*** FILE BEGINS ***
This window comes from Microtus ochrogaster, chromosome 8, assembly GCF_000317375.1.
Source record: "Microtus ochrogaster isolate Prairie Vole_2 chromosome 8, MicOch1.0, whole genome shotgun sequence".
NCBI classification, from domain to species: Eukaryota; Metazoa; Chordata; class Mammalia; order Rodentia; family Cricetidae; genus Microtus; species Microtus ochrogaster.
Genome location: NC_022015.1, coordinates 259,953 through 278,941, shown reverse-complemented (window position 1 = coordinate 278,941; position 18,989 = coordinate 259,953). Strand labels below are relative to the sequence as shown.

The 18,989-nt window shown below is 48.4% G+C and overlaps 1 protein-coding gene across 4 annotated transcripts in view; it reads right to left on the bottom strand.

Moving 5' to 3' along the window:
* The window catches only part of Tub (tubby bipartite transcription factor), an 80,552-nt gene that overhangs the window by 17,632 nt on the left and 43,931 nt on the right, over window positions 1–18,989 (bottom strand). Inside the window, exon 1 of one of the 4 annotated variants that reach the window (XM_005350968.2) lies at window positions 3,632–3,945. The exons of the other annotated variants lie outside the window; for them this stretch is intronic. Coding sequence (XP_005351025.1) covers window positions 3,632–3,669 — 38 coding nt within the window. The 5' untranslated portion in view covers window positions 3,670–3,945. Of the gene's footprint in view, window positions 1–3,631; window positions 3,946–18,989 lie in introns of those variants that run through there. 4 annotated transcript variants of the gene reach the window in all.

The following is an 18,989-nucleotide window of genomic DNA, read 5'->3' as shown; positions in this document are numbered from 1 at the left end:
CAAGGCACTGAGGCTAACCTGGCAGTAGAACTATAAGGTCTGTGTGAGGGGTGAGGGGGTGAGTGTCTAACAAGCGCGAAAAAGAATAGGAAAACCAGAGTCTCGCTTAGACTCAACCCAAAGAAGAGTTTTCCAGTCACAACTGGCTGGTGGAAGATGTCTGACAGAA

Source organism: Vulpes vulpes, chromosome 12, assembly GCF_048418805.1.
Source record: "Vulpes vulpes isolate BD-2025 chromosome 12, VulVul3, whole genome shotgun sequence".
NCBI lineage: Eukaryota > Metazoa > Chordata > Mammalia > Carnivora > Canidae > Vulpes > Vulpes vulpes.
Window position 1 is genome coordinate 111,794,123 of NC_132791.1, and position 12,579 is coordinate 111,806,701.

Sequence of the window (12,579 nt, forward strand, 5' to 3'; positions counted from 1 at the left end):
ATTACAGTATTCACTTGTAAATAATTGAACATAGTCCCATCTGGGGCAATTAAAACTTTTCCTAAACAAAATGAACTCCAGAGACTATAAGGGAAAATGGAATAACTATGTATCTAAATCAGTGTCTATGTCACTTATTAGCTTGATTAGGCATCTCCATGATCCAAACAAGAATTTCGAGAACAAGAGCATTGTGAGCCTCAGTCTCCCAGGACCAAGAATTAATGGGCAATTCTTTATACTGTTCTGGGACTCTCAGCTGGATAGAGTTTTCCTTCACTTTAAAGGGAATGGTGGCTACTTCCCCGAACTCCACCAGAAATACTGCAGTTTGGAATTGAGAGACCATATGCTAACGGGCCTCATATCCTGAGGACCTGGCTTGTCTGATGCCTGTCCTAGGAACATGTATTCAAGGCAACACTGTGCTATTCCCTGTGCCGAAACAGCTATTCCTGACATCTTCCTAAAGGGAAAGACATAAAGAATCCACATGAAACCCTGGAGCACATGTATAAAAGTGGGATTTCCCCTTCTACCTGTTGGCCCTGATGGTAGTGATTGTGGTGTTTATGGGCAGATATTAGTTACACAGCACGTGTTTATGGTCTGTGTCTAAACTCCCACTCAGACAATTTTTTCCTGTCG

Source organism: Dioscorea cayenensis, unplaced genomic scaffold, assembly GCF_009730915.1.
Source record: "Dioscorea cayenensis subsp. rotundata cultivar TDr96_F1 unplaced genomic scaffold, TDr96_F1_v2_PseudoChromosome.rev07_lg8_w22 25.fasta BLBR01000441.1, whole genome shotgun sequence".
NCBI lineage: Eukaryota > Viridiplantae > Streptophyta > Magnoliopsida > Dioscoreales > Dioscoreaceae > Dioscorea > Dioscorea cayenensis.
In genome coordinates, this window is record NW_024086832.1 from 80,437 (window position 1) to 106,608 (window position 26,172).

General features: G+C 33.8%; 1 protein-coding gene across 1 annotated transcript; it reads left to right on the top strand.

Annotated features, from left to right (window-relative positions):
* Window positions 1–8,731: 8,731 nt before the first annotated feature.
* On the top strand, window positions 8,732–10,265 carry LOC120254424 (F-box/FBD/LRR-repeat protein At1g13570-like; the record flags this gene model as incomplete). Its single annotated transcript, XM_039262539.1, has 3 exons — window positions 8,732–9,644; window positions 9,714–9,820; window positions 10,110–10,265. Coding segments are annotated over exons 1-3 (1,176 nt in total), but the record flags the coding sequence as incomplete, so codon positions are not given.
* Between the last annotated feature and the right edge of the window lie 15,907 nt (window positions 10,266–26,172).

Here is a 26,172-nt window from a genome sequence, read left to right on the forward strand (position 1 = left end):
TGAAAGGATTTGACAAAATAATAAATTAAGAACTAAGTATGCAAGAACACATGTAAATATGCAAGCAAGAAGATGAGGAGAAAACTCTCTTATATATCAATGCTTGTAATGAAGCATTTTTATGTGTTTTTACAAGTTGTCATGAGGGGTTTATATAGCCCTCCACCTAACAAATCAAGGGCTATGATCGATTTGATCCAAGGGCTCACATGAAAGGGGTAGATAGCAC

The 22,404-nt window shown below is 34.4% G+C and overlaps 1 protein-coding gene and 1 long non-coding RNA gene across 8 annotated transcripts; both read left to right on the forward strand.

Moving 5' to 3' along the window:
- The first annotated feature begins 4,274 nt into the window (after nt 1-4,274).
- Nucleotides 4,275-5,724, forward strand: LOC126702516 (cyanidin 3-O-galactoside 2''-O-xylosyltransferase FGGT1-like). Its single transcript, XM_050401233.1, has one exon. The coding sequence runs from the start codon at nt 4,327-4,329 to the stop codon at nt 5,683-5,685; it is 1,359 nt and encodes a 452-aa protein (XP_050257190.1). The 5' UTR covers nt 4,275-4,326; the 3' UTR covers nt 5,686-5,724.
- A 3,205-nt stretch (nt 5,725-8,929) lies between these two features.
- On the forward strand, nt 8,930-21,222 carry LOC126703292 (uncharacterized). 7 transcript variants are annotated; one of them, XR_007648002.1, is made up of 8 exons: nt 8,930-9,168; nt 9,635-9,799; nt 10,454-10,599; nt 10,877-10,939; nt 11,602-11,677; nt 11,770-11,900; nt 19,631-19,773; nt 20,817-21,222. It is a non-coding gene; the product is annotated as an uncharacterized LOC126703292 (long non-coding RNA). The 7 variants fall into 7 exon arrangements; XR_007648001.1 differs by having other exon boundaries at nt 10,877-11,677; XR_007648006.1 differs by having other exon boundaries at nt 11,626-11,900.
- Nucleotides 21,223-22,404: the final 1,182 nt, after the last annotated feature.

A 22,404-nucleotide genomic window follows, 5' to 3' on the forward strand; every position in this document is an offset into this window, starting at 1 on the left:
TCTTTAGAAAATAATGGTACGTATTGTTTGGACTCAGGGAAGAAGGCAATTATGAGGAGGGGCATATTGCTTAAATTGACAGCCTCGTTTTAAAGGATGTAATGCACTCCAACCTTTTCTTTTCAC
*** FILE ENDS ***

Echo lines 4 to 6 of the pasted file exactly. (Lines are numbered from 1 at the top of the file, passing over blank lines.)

Genome location: NC_022015.1, coordinates 259,953 through 278,941, shown reverse-complemented (window position 1 = coordinate 278,941; position 18,989 = coordinate 259,953). Strand labels below are relative to the sequence as shown.

The 18,989-nt window shown below is 48.4% G+C and overlaps 1 protein-coding gene across 4 annotated transcripts in view; it reads right to left on the bottom strand.

Moving 5' to 3' along the window: